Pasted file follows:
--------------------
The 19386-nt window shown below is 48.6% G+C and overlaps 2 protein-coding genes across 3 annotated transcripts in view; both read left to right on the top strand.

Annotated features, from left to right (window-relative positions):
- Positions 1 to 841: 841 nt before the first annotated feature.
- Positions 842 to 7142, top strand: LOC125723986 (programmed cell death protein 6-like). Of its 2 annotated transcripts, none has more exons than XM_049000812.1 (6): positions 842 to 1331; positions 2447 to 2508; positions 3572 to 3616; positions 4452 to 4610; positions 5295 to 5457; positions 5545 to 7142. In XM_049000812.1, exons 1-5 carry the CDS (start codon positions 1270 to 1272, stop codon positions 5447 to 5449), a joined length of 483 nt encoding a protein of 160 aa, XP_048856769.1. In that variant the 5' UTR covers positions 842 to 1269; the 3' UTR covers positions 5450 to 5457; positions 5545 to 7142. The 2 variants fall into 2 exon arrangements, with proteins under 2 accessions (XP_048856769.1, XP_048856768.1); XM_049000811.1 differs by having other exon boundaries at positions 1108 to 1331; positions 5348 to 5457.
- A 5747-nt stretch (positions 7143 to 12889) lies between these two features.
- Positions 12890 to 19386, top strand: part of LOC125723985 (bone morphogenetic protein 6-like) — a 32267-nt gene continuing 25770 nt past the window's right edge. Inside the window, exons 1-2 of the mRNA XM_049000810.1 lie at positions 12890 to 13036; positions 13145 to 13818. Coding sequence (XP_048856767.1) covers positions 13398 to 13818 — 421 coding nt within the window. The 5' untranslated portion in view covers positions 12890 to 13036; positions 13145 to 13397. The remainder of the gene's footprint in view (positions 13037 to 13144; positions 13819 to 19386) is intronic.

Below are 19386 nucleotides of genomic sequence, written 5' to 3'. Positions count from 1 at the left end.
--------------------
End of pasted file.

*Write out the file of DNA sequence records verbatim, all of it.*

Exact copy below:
The 19386-nt window shown below is 48.6% G+C and overlaps 2 protein-coding genes across 3 annotated transcripts in view; both read left to right on the top strand.

Annotated features, from left to right (window-relative positions):
- Positions 1 to 841: 841 nt before the first annotated feature.
- Positions 842 to 7142, top strand: LOC125723986 (programmed cell death protein 6-like). Of its 2 annotated transcripts, none has more exons than XM_049000812.1 (6): positions 842 to 1331; positions 2447 to 2508; positions 3572 to 3616; positions 4452 to 4610; positions 5295 to 5457; positions 5545 to 7142. In XM_049000812.1, exons 1-5 carry the CDS (start codon positions 1270 to 1272, stop codon positions 5447 to 5449), a joined length of 483 nt encoding a protein of 160 aa, XP_048856769.1. In that variant the 5' UTR covers positions 842 to 1269; the 3' UTR covers positions 5450 to 5457; positions 5545 to 7142. The 2 variants fall into 2 exon arrangements, with proteins under 2 accessions (XP_048856769.1, XP_048856768.1); XM_049000811.1 differs by having other exon boundaries at positions 1108 to 1331; positions 5348 to 5457.
- A 5747-nt stretch (positions 7143 to 12889) lies between these two features.
- Positions 12890 to 19386, top strand: part of LOC125723985 (bone morphogenetic protein 6-like) — a 32267-nt gene continuing 25770 nt past the window's right edge. Inside the window, exons 1-2 of the mRNA XM_049000810.1 lie at positions 12890 to 13036; positions 13145 to 13818. Coding sequence (XP_048856767.1) covers positions 13398 to 13818 — 421 coding nt within the window. The 5' untranslated portion in view covers positions 12890 to 13036; positions 13145 to 13397. The remainder of the gene's footprint in view (positions 13037 to 13144; positions 13819 to 19386) is intronic.

Below are 19386 nucleotides of genomic sequence, written 5' to 3'. Positions count from 1 at the left end.